Objective: Concussions have been extensively researched, defined as a mild traumatic brain injury (mTBI) resulting in symptoms including headaches, dizziness, decreased attention, etc. Sub-concussion, although closely related, has only been a recent focus of research; increasing concern is developing regarding cumulative effects of mTBIs that may have equally or more severe consequences.
Design: This observational cohort study assessed summative effects of impacts with an emphasis on sub-concussive hits in Professional Men’s Lacrosse.
Setting and Participants: GForce tracker sensors were placed in 26 male players’ helmets on the one Major League Lacrosse Team prior to games of the 2015 season. Data was collected during solely during game time play.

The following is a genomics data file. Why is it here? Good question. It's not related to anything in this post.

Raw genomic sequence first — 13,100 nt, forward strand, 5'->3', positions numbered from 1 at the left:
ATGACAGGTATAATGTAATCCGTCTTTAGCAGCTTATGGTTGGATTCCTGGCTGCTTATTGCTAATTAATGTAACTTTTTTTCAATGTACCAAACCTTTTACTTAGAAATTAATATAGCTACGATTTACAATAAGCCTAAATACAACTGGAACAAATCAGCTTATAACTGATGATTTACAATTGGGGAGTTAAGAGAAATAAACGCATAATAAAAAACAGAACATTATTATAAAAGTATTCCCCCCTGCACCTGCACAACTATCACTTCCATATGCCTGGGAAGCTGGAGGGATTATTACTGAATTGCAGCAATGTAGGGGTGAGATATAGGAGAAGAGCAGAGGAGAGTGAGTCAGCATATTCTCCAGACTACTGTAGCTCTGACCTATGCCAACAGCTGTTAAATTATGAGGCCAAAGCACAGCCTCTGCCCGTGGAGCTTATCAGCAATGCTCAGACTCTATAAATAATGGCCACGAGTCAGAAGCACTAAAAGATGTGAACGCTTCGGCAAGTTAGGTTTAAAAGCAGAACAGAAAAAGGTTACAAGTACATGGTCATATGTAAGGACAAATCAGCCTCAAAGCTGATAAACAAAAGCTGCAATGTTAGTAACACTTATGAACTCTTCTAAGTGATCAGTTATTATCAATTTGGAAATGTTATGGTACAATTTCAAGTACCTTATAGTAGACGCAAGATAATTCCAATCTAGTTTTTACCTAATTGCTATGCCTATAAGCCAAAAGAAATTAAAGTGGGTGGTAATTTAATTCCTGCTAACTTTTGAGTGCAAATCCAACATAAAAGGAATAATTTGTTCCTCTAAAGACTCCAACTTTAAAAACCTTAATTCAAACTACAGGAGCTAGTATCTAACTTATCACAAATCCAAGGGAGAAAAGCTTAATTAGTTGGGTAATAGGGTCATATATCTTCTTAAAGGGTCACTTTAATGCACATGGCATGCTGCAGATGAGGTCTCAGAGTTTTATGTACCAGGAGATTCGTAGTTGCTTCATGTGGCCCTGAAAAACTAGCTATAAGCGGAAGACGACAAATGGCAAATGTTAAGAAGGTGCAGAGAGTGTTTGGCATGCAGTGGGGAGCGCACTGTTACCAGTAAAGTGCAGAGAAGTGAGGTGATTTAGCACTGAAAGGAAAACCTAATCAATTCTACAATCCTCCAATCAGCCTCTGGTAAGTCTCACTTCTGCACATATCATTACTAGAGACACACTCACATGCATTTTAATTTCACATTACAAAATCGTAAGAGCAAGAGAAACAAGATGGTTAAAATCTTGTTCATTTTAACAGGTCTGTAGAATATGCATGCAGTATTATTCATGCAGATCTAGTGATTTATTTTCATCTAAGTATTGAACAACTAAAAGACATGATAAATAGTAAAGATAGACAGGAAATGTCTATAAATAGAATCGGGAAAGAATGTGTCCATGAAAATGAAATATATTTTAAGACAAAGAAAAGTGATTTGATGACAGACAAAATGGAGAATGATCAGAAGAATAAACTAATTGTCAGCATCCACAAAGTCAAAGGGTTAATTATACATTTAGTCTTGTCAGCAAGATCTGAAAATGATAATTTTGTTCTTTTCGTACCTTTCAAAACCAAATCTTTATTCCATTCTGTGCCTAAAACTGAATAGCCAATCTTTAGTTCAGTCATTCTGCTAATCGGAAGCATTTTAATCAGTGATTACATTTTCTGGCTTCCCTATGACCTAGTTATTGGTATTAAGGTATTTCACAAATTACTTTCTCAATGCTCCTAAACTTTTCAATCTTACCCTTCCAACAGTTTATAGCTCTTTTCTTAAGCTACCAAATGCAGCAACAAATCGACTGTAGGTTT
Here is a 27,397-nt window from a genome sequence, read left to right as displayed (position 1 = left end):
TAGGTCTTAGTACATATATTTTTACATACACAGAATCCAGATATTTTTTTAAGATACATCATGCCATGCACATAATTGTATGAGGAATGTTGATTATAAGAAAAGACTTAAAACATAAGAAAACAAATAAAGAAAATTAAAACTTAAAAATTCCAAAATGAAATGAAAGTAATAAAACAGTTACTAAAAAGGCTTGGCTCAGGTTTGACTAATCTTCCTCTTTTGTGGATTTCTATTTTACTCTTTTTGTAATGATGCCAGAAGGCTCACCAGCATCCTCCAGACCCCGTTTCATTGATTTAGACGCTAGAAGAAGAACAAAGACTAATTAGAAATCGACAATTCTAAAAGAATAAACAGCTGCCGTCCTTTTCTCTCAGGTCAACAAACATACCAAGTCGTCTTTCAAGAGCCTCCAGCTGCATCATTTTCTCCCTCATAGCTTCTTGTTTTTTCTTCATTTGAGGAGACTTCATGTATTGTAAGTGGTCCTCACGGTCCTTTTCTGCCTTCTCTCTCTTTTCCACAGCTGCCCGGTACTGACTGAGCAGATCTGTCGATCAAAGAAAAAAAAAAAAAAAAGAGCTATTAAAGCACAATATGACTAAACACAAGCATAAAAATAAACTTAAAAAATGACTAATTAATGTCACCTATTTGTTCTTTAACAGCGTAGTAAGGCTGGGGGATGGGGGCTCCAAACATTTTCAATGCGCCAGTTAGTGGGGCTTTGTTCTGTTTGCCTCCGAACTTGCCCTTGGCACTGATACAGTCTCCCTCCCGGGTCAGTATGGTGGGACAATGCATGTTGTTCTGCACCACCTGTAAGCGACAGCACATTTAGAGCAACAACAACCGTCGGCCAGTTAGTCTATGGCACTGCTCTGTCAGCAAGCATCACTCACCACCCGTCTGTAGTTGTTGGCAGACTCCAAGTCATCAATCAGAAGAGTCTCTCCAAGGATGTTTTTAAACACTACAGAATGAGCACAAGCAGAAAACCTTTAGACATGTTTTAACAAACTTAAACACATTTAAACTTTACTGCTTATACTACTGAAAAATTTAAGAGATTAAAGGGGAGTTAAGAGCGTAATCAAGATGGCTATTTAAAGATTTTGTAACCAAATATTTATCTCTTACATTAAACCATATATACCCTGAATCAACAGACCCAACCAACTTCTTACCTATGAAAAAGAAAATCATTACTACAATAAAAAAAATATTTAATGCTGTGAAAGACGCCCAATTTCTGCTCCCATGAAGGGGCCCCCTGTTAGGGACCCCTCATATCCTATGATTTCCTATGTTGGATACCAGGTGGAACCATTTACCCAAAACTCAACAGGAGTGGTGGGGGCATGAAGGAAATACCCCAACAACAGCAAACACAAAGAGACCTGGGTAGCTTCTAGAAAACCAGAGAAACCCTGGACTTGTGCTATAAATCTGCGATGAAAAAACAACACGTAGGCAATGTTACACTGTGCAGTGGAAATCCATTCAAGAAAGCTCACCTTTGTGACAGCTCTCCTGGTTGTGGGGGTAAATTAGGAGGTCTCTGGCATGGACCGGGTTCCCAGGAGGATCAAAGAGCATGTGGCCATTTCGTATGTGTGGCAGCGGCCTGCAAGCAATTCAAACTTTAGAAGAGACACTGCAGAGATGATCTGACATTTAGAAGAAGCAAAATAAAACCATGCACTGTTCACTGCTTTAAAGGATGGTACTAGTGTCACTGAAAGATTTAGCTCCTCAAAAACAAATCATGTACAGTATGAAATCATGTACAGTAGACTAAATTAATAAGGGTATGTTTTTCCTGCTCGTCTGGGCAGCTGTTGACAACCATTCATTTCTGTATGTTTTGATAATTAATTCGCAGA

Assessment of Risk Factors: Because of the unknown effects of repetitive sub-concussive hits, head exposure in contact sports is proven to have long term cognitive, emotional, and physical effects. As professional athletes, participants were aware of this risk.
Main Outcome Measures: The sensors registered forces greater than 20g, with simultaneous transfer to a database for post-season analysis. The focus of data was average linear acceleration and number of hits with respect to impact location and player position.
Results: Number and force of impacts differ dependent on player position.
Conclusions: Midfielder players were subject to the greatest number of impacts in a game setting. Further examination of the effects of rotational and linear accelerations of sub-concussive hits in Professional Lacrosse players is indicated to define a dangerous number of hits as well as a minimum level of impact that is detrimental to the athlete’s well-being.